Improving Existing Public Services

The face of the future

How we helped the Ministry of Primary Industries (MPI) develop and test a virtual human to assist visitors arriving at Auckland airport

The idea of ‘digital humans’ has existed in popular culture for some time. From ‘HAL’ in Stanley Kubrick’s 1968 film – 2001: A Space Odyssey – through to more recent imaginings, such as Ava in the 2015 thriller, Ex Machina, it’s like we’ve always known that the lines between humanity and technology would become increasingly blurred  


It’s busy at the border

New Zealand’s biosecurity officers are busy and one small mistake can be costly. Their work is vital to the maintenance and protection of our country’s economy and ecology. So when the Ministry of Primary Industries (MPI) saw working prototypes of an artificial intelligence (AI) digital human in 2016, the idea of using this technology at our borders was born.

And when their pitch was made to the Westpac Innovation Fund to help get a prototype and pilot study off the ground, we could immediately see the potential benefits from this project could be quantifiable, and far-reaching – way beyond border security to a range of other government services.   


Say Hi to Vai … New Zealand’s first digital biosecurity officer

After an intensive and months-long period of prototyping, testing, tweaking, refining and training, ‘Vai’ (Virtual Assistant Interface) was deployed in Auckland Airport in early 2018.

Vai can be thought of as a ‘digital human’ – in this case residing on a tall, robust, and accessible kiosk screen. She was built using a combination of 3D video, facial and speech recognition, biometric data and machine learning. And so for a visitor arriving at Auckland Airport, they were able to have a face-to-face conversation with Vai, just as they would talk to a real human.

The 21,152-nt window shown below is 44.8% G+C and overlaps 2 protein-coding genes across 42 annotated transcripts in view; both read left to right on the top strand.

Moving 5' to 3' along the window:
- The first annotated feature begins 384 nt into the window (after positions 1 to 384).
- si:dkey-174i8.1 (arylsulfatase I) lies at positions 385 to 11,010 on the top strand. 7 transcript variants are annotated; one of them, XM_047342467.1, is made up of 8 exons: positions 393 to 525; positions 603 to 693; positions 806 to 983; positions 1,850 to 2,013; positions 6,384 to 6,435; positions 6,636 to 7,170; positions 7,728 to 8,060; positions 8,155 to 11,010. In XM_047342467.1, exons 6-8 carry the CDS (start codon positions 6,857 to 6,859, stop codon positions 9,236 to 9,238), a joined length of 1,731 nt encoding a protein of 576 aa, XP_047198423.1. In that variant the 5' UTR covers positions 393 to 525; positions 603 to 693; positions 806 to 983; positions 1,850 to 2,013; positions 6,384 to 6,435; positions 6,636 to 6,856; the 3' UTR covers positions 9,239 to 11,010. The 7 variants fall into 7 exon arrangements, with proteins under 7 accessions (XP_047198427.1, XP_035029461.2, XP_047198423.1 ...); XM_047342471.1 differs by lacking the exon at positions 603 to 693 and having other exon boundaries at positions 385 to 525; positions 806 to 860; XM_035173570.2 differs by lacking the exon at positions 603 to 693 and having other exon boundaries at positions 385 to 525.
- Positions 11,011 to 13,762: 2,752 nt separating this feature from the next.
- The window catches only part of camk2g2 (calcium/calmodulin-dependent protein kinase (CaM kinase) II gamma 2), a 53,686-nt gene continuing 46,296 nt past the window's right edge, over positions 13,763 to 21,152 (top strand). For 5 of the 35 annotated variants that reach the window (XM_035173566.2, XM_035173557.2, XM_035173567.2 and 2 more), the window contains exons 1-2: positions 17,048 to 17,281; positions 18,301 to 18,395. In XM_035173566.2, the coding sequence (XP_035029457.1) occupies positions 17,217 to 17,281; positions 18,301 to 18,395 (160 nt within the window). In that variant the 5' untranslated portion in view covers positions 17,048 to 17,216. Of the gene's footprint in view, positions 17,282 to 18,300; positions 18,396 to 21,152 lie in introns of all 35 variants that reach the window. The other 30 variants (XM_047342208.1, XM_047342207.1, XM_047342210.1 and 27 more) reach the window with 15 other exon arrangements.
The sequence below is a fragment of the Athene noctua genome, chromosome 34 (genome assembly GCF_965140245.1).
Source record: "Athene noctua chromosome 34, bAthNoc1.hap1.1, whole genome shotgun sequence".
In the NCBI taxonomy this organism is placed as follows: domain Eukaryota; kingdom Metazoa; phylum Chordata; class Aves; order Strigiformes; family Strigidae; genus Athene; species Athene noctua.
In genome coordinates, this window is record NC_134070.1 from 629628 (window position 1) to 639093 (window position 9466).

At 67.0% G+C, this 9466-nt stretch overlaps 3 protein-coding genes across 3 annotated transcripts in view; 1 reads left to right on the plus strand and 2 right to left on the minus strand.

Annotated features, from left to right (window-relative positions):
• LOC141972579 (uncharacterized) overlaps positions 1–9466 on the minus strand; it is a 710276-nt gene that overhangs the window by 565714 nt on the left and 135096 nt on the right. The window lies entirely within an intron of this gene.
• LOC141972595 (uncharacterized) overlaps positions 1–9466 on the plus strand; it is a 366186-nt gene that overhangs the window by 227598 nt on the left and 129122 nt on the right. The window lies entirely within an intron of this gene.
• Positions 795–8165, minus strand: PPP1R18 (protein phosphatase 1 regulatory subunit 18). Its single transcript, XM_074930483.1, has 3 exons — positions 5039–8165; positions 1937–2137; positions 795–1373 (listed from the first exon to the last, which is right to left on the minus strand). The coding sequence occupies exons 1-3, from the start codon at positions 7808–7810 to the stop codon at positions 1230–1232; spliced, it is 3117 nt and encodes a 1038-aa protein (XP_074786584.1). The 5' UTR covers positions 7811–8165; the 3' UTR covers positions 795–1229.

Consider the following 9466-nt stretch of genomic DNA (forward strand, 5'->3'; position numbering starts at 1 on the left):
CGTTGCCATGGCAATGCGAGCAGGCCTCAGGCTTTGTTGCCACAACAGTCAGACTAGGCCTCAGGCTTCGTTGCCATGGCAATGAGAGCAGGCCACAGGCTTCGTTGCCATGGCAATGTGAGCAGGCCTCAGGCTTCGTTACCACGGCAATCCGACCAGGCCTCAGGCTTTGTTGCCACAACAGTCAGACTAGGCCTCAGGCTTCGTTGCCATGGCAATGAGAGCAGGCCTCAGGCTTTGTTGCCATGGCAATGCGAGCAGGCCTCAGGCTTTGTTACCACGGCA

Vai could see, hear and answer the questions that international visitors asked her – such as: “Where do I go now?”, “What should I declare?” and so on.


The virtual assistant with real world success

Several benefits were realised from Vai’s introduction during the pilot study – primarily the ability for Vai to free up biosecurity officers’ time. This meant they could spend more time dealing with the trickier and more nuanced aspects of their role. Vai was especially helpful during peak times – answering simple biosecurity questions and reducing the time spent by officers answering repeat questions.

Many lessons were learned along the way as well: how people interact with a kiosk in a public space; how a virtual assistant must cope with the quirks and variations of spoken language; responding to different accents; and, future potential for the software.


Back to the future – reimagine, redeploy and rollout

Based on the pilot study and the positive results, Vai’s future may be in the form of a mobile app, so that Vai is readily available to multiple visitors – in any location and at any time. A mobile version of Vai is currently being explored by MPI.

At the Innovation Fund we’re here to help government agencies solve problems and uncover new opportunities using smarter and faster approaches – and Vai is an excellent example of this.

We’re looking forward to seeing how Vai is deployed in the future. The technology could be expanded for use across multiple government agencies at New Zealand’s borders such as Customs, Immigration New Zealand, and the Ministry of Transport.

If there are frontline workers who would like to make better use of their time, Vai 2.0 could be the ideal assistant.

Arriving travellers could still talk to border staff, but they also had the opportunity to ask Vai basic compliance questions

Desi Ramoo, Manager Research, Technology & Innovation, MPI

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